Krentz Design offers building inspections both state and commercial for the state of Minnesota and Wisconsin. Unlike typical home inspectors we are licensed in the state of Minnesota and Wisconsin and receive the most up-to-date training. Below are the types of inspections we perform. Please contact us for specific assembly inspections and your commercial property needs.

Home buyers inspection
Buyers inspections are the most common type of inspection in the United States. The persons purchasing the property hire an inspector to help identify major defects and other problems so they can make an informed decision about the building’s condition and the expense of related repairs.

Home sellers inspection
A homeowner who is selling their house hires an inspector to identify problems with their house.

Foreclosure inspection
Foreclosure inspections are often referred to as REO (real estate owned) inspections. Professional home inspectors are qualified to do these. We hold professional licensing in the state of Minnesota and Wisconsin

Four point inspection
Insurance companies sometimes require an inspection of a house’s roof and the HVAC, electrical and plumbing systems before providing homeowners insurance. This inspection is usually only required on homes which are 20-25 years old or older.

Disaster inspection
A disaster inspection occurs after a natural disaster such as a floods, hail damage, or tornados in which a large numbers of buildings may have been damaged. In the United States the Federal Emergency Management Agency (FEMA) prepares for and coordinates large scale disaster relief efforts, including the inspection of damaged buildings. Disaster inspectors document conditions of buildings for government disaster relief payments.

Section 8 building inspections
In the United States the federal and state governments provide housing subsidies to low income people through a program often known as Section 8. The government expects that the housing will be “fit for habitation” so a Section 8 inspection identifies compliance with HUD’s Housing Quality Standards (HQS).

Pre-delivery inspection
The pre-delivery inspection, which generally applies to newly built homes, is a real estate term that means the buyer has the option (or requirement, depending upon how the real estate contract is written) to inspect the property prior to closing or settlement. These inspections generally take place up to a week before a closing, and they generally allow buyers the first opportunity to inspect their new home. Additionally, the inspection is to ensure that all terms of the contract have been met, that the home is substantially completed, and that major items are in working order.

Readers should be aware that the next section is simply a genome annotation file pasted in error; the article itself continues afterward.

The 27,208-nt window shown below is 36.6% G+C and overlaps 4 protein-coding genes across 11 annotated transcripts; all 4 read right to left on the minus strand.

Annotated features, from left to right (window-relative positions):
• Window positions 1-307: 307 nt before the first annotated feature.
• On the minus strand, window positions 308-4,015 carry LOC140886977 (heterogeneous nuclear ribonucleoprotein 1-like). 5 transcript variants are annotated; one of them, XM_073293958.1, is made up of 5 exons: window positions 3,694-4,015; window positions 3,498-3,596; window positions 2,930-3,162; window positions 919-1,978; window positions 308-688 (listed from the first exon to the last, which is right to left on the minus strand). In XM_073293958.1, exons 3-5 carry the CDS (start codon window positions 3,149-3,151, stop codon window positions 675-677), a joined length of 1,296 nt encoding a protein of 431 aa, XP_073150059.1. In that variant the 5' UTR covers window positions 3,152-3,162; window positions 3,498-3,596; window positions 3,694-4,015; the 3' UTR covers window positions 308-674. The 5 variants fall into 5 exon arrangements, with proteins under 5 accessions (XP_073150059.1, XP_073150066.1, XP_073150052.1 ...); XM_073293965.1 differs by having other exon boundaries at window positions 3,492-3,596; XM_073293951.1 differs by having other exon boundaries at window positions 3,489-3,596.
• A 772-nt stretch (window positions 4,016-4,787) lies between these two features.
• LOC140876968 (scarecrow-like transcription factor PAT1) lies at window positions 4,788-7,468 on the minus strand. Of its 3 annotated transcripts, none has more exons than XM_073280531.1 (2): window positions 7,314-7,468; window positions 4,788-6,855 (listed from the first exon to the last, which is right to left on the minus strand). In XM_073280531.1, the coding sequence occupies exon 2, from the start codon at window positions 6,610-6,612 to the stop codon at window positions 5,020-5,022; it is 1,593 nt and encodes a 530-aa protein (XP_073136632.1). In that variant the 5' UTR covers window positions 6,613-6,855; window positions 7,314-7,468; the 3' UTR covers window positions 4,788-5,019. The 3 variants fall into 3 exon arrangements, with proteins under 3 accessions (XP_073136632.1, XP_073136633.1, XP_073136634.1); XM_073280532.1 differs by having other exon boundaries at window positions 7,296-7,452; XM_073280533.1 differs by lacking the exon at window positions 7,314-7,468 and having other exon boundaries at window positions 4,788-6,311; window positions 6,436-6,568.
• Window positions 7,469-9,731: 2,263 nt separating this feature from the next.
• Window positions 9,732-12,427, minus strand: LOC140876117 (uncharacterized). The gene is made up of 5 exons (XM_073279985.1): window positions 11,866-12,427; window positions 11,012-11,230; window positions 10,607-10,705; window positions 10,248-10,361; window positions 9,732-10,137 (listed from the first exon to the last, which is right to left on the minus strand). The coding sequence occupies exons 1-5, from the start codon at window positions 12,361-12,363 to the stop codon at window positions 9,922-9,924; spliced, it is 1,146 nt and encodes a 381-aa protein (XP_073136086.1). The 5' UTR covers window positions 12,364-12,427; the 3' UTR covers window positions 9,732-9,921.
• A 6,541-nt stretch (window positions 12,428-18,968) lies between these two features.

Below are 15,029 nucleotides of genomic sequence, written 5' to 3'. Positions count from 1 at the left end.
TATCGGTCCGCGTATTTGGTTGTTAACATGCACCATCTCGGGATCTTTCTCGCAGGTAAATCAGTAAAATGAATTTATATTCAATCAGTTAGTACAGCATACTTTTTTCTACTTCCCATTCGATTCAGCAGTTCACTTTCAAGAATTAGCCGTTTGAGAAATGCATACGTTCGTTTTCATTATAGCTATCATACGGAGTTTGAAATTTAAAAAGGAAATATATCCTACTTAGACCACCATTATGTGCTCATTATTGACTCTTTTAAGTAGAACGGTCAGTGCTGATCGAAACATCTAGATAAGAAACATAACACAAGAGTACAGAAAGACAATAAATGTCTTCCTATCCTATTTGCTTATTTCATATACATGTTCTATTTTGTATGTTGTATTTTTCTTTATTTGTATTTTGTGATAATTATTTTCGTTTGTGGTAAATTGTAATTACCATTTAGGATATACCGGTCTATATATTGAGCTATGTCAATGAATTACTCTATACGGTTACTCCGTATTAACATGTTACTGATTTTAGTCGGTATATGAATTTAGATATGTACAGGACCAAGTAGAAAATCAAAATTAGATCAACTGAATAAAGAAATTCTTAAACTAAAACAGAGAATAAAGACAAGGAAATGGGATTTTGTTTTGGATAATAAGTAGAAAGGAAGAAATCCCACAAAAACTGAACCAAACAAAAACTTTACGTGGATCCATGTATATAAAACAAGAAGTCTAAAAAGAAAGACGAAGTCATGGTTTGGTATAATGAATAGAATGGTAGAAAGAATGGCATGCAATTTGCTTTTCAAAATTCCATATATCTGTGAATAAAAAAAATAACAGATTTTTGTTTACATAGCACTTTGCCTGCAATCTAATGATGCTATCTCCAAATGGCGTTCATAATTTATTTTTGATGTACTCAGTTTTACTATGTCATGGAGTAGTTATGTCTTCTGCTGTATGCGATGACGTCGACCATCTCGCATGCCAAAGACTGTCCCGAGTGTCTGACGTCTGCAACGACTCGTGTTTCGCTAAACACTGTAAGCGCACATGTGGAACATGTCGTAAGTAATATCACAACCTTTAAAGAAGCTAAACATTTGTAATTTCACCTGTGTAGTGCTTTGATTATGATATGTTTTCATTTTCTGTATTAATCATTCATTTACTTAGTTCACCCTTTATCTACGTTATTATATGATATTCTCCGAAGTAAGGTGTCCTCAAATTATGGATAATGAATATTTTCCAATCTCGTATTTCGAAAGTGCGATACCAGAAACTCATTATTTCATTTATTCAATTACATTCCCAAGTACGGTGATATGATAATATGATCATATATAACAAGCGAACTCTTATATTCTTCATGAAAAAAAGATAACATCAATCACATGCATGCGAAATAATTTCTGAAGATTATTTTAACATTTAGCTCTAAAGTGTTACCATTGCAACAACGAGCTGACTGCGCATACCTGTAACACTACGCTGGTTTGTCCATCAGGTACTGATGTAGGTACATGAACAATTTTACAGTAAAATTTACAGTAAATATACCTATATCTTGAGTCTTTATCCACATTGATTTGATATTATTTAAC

Eleventh month inspection
The State of Minnesota requires a builder to warranty a new house for one year. An 11th month inspection is an inspection of the new home before the warranty ends to discover any defects requiring warranty service.

Structural inspection
Structural inspections report on the foundation and supporting elements of a home. When performing a structure inspection, we will look for a variety of distress indications that may result in repair or further evaluation recommendations by a licensed engineer.

Plumbing inspection
The plumbing inspection will consider readily accessible pipes, fixtures and components, while noting recognized adverse and material defects present at the time of inspection. Minor defects may also be reported. The inspection typically reviews the visible water supply and waste removal sewage system.

Water flow performance is judged by running water through the pipes and sewage systems in normal modes and in a representative manner. The water heater is usually inspected for heating of the water and safe operation which may include venting (gas/oil/butane models) and the temperature and pressure relief valve.

Heating ventilation and air conditioning (HVAC) building inspections
A heating ventilation and air conditioning (HVAC) home inspection reviews the heating and cooling system of a home from a performance perspective. The inspection usually does not inspect or compare to codes or manufacturer requirements unless requested. A typical inspection will carry out a visual observation and operation of the HVAC system. The inspection will consider visible and readily accessible components, while noting recognized adverse and material defects present at the time of inspection.

Thermal imaging building inspections
A thermal imaging inspection using an infrared camera can provide inspectors with information on home energy loss, heat gain/loss through the exterior walls and roof, moisture leaks, and improper electrical system conditions that are typically not visible to the naked eye.